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Evolution of Early Equus in Italy, Georgia, the Indian Subcontinent, East Africa, and the Origins of African Zebras

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dc.contributor.author Bernor, Raymond L. en
dc.contributor.author Cirilli, Omar en
dc.contributor.author Jukar, Advait M. en
dc.contributor.author Potts, Richard en
dc.contributor.author Buskianidze, Maia en
dc.contributor.author Rook, Lorenzo en
dc.date.accessioned 2019-06-14T02:01:47Z
dc.date.available 2019-06-14T02:01:47Z
dc.date.issued 2019
dc.identifier.citation Bernor, Raymond L., Cirilli, Omar, Jukar, Advait M., Potts, Richard, Buskianidze, Maia, and Rook, Lorenzo. 2019. "Evolution of Early Equus in Italy, Georgia, the Indian Subcontinent, East Africa, and the Origins of African Zebras." <em>Frontiers in Ecology and Evolution</em>. 7:166&ndash;166. <a href="https://doi.org/10.3389/fevo.2019.00166">https://doi.org/10.3389/fevo.2019.00166</a> en
dc.identifier.issn 2296-701X
dc.identifier.uri https://hdl.handle.net/10088/97913
dc.description.abstract We report here ecological and morphological characterization of the main Old World Equus in North America, Asia, Europe, and Africa, by comparing the studied fossil forms with the living Equus grevyi zebra. Equus simplicidens from North America, Equus livenzovenzis, Equus stenonis, and Equus stehlini from Italy, Equus sivalensis from India, Equus cf. stenonis and a small Equus from Georgia (Caucasus), Equus oldowayensis, Equus koobiforensis, and Equus cf. tabeti from Kenya and the extant Equus grevyi are described in their cranial and dental features and are compared in morphological postcranial dimensions by means of log10 ratio analysis. The occurrence of the two horses at the Dmanisi Homo site in Georgia is reported here for the first time. Our comparative analyses allow to confirm the primitive lineage of the ancient zebras as derived from Equus simplicidens, and the successive evolution of the stenonine horses in Asia, South Asia, and Europe during the Plio-Pleistocene. The morphological analysis has reveals a clear trend in third metacarpals and third metatarsals of E. simpicidens, the small Equus from Dmanisi and E. grevyi, suggesting a close relationship between these species. The trend of the stenonine Equus from Europe and Asia confirms the possible derivation from the North America Equus simplicidens. The description of all the Old World Equus is integrated with an overview of their paleoecological context, with a referred section for each locality where these fossils were found. This contribution represents a comprehensive review of the present knowledge of the Old World Equus evolutionary history, with some new important data in deciphering the deep origin and evolution of ancient and living zebras. en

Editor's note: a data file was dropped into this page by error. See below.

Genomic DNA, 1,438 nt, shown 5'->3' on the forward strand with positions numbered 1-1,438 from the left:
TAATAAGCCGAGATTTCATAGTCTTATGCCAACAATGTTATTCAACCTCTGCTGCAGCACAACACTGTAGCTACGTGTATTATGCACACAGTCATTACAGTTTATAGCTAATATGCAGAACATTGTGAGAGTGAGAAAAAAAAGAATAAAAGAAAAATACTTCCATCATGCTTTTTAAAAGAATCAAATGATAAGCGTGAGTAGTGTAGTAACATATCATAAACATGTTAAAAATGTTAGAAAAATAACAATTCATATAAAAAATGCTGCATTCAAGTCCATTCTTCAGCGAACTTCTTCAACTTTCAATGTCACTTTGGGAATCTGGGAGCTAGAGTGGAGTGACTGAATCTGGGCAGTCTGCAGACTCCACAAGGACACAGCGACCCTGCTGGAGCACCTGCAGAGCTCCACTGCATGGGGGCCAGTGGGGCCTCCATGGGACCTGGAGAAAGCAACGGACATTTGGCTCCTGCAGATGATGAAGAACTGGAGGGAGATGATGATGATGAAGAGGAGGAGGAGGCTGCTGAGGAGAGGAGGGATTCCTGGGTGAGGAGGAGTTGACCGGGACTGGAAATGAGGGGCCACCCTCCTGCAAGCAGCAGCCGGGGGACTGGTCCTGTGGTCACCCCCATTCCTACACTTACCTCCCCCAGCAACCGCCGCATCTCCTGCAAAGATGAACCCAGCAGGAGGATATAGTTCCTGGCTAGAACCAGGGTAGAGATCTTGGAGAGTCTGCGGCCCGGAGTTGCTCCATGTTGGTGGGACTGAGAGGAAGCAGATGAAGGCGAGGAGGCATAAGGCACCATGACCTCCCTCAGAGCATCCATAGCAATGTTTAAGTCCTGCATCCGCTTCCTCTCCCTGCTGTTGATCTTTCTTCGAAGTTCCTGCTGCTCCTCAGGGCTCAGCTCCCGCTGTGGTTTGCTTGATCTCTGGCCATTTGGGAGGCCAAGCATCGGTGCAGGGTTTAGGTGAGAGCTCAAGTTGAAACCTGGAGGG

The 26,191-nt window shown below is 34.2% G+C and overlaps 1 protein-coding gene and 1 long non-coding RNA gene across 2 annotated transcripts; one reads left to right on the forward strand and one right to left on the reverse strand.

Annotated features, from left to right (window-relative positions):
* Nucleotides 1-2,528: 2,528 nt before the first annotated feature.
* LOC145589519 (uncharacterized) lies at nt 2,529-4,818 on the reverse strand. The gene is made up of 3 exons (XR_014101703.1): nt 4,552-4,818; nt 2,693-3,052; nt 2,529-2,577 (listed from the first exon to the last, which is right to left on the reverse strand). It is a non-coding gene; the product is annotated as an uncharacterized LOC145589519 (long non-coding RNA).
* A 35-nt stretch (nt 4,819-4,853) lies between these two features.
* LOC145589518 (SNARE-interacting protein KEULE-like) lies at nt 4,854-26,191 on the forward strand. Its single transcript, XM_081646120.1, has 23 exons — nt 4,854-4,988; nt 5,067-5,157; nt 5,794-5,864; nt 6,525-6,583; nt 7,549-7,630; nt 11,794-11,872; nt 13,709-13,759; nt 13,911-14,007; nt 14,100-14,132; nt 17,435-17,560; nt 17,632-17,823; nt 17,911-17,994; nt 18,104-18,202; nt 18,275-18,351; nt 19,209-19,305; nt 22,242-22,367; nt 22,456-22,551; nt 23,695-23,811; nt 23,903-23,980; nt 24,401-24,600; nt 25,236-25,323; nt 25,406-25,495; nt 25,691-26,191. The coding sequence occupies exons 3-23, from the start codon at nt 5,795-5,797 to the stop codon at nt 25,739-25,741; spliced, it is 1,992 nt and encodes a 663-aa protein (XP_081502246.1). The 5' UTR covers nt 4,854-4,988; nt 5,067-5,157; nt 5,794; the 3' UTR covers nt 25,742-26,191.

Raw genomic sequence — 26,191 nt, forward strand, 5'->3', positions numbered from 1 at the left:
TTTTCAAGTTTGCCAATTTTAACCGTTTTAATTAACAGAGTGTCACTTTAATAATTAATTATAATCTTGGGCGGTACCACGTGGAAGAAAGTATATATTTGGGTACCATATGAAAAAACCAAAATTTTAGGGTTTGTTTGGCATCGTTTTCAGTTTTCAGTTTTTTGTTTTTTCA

dc.relation.ispartof Frontiers in Ecology and Evolution en
dc.title Evolution of Early Equus in Italy, Georgia, the Indian Subcontinent, East Africa, and the Origins of African Zebras en
dc.type Journal Article en
dc.identifier.srbnumber 151402
dc.identifier.doi 10.3389/fevo.2019.00166
rft.jtitle Frontiers in Ecology and Evolution
rft.volume 7
rft.spage 166
rft.epage 166
dc.description.SIUnit NMNH en
dc.description.SIUnit NH-Anthropology en
dc.description.SIUnit NH-Paleobiology en
dc.description.SIUnit Peer-reviewed en
dc.citation.spage 166
dc.citation.epage 166


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